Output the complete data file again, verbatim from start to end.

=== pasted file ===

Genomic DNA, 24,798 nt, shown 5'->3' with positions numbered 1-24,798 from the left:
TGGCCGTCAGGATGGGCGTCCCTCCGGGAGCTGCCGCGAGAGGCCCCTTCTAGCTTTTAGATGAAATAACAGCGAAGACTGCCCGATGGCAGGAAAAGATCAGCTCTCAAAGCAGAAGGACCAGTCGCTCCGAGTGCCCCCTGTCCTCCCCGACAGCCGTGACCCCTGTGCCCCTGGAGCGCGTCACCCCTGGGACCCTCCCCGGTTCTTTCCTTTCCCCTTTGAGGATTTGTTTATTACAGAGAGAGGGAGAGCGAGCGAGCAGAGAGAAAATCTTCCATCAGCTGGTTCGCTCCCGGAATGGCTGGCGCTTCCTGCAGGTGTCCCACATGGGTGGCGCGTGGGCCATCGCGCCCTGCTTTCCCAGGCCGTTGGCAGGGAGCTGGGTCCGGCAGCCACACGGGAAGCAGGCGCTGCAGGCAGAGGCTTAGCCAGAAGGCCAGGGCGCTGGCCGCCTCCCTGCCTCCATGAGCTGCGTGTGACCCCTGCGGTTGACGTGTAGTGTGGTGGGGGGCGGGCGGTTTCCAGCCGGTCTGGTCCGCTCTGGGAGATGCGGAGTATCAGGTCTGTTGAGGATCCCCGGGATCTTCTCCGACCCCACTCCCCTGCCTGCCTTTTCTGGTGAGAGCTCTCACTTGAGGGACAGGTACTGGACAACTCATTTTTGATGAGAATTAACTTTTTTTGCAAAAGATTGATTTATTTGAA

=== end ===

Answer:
Genomic DNA, 24,798 nt, shown 5'->3' with positions numbered 1-24,798 from the left:
TGGCCGTCAGGATGGGCGTCCCTCCGGGAGCTGCCGCGAGAGGCCCCTTCTAGCTTTTAGATGAAATAACAGCGAAGACTGCCCGATGGCAGGAAAAGATCAGCTCTCAAAGCAGAAGGACCAGTCGCTCCGAGTGCCCCCTGTCCTCCCCGACAGCCGTGACCCCTGTGCCCCTGGAGCGCGTCACCCCTGGGACCCTCCCCGGTTCTTTCCTTTCCCCTTTGAGGATTTGTTTATTACAGAGAGAGGGAGAGCGAGCGAGCAGAGAGAAAATCTTCCATCAGCTGGTTCGCTCCCGGAATGGCTGGCGCTTCCTGCAGGTGTCCCACATGGGTGGCGCGTGGGCCATCGCGCCCTGCTTTCCCAGGCCGTTGGCAGGGAGCTGGGTCCGGCAGCCACACGGGAAGCAGGCGCTGCAGGCAGAGGCTTAGCCAGAAGGCCAGGGCGCTGGCCGCCTCCCTGCCTCCATGAGCTGCGTGTGACCCCTGCGGTTGACGTGTAGTGTGGTGGGGGGCGGGCGGTTTCCAGCCGGTCTGGTCCGCTCTGGGAGATGCGGAGTATCAGGTCTGTTGAGGATCCCCGGGATCTTCTCCGACCCCACTCCCCTGCCTGCCTTTTCTGGTGAGAGCTCTCACTTGAGGGACAGGTACTGGACAACTCATTTTTGATGAGAATTAACTTTTTTTGCAAAAGATTGATTTATTTGAA